My friend Rick Hess wrote a piece a few weeks back in the National Review Online that caught my eye just before I went on vacation—so much so that I wanted to comment on it even though some time has passed. Titled, “The ‘Courage’ to Spend,” in it Rick takes umbrage with Secretary Duncan’s statement that Congress’s passage of $10 billion for “EduJobs” was “a real, real act of courage.”

I agree with Rick. I’ll be even more direct: the true act of courage would have been not to give this $10 billion at all. In the aftermath of the vote, several in Congress talked about their bold move to save education, which couldn’t be any further from the truth.

First, since 2000, the teaching force has in fact grown 10 percent even as student enrollment only grew 5 percent. Given that studies show that the theory that reducing class size will improve student learning is largely a myth, it isn’t clear this was a good use of funds to begin with—especially since studies show that having an effective teacher is far more important than the size of the class. And as Rick points out more generally, reevaluating where some of the increased spending over the last many years has gone and whether that has been smart—while a difficult thing to do—is a healthy thing to do.

Second, even if you accept the premise, the funding isn’t even necessarily doing what Congress would have liked it to do. As has been reported in a number of outlets, many states and districts are considering not using these funds as Congress had apparently intended (in a variety of ways). This sets up a potential danger if Congress learns the wrong lesson from this experience. Namely, it could cause the federal government to, in effect, micro-manage and regulate more tightly how each dollar that it allocates is spent—from what it can be spent on to processes and so forth, which could be harmful. The federal government is much more suited to focusing on the goals and outcomes it wants to see and holding to account, while freeing up individual schools and districts to find the best path to get to those outcomes given their individual circumstances—in short, focusing on outcomes rather than inputs and processes.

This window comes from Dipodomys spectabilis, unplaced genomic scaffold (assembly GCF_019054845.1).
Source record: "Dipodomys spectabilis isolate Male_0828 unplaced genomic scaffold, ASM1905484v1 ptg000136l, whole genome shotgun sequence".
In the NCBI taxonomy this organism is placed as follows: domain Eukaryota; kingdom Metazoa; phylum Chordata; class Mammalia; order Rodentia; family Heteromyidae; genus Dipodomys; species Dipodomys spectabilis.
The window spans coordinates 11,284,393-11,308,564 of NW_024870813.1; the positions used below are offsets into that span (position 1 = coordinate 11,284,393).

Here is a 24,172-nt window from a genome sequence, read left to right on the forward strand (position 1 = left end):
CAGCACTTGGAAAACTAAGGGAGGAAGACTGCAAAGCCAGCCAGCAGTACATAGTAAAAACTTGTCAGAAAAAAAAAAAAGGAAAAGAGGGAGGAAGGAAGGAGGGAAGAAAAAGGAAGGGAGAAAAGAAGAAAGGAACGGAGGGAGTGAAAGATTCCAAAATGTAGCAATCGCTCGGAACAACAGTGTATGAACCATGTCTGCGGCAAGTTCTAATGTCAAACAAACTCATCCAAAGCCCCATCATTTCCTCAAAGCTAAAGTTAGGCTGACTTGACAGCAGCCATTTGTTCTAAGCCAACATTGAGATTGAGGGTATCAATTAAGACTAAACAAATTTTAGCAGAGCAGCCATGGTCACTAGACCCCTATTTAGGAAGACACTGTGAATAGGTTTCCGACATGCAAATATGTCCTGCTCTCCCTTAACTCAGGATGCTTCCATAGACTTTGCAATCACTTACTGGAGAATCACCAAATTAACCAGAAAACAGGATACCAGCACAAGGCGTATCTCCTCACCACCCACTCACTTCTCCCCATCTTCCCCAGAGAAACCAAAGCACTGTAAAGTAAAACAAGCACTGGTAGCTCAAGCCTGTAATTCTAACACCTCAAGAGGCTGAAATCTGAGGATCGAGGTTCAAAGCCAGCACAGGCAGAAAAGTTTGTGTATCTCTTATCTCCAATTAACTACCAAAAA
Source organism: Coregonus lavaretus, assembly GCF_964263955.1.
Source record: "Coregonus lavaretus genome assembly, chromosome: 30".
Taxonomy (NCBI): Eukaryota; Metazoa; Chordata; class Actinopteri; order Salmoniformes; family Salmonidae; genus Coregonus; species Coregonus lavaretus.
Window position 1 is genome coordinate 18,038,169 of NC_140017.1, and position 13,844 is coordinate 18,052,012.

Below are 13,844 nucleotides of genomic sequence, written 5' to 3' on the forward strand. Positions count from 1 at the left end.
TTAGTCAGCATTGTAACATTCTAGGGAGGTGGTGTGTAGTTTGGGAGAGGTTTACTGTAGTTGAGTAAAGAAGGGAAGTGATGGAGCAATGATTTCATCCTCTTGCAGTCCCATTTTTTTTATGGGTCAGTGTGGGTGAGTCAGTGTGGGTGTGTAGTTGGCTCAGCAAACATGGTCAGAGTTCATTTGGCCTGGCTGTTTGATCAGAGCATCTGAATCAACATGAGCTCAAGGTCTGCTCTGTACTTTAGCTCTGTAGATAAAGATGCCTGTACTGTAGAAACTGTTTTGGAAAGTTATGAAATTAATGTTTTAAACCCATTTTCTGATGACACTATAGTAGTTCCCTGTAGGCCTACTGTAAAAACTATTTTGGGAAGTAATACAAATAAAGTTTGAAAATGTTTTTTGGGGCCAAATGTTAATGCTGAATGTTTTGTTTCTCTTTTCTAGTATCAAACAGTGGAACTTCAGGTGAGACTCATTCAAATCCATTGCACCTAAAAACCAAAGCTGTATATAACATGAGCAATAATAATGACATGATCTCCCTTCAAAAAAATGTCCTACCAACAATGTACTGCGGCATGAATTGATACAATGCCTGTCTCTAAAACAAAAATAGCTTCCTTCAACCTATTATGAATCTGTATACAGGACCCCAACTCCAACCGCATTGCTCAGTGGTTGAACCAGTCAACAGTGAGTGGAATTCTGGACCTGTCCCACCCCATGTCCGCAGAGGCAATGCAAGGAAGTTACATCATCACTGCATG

And lastly—but most importantly in my mind—these dollars represent borrowed money that we’re pumping into the system, and they afford the opportunity to escape—or prolong—making needed changes; charging education isn’t changing it. An argument exists that these funds are more of an economic stimulus than anything and not for educational reasons per se, but if so, that’s a difficult thing to square with the fact that they stifle needed changes in the education system that will provide for the country’s future. And as Rick points out, the pain is still coming in the years ahead; better to start preparing for this now rather than later so that districts can make wise choices as they have to cut back—and figure out ways to employ disruptive innovations like online learning so as to do more with less (see more here for example).

True courage would have been making the difficult decision today and preparing us for the future, not propping up a legacy of our past.


  • Michael B. Horn
    Michael B. Horn

    Michael B. Horn is Co-Founder, Distinguished Fellow, and Chairman at the Christensen Institute.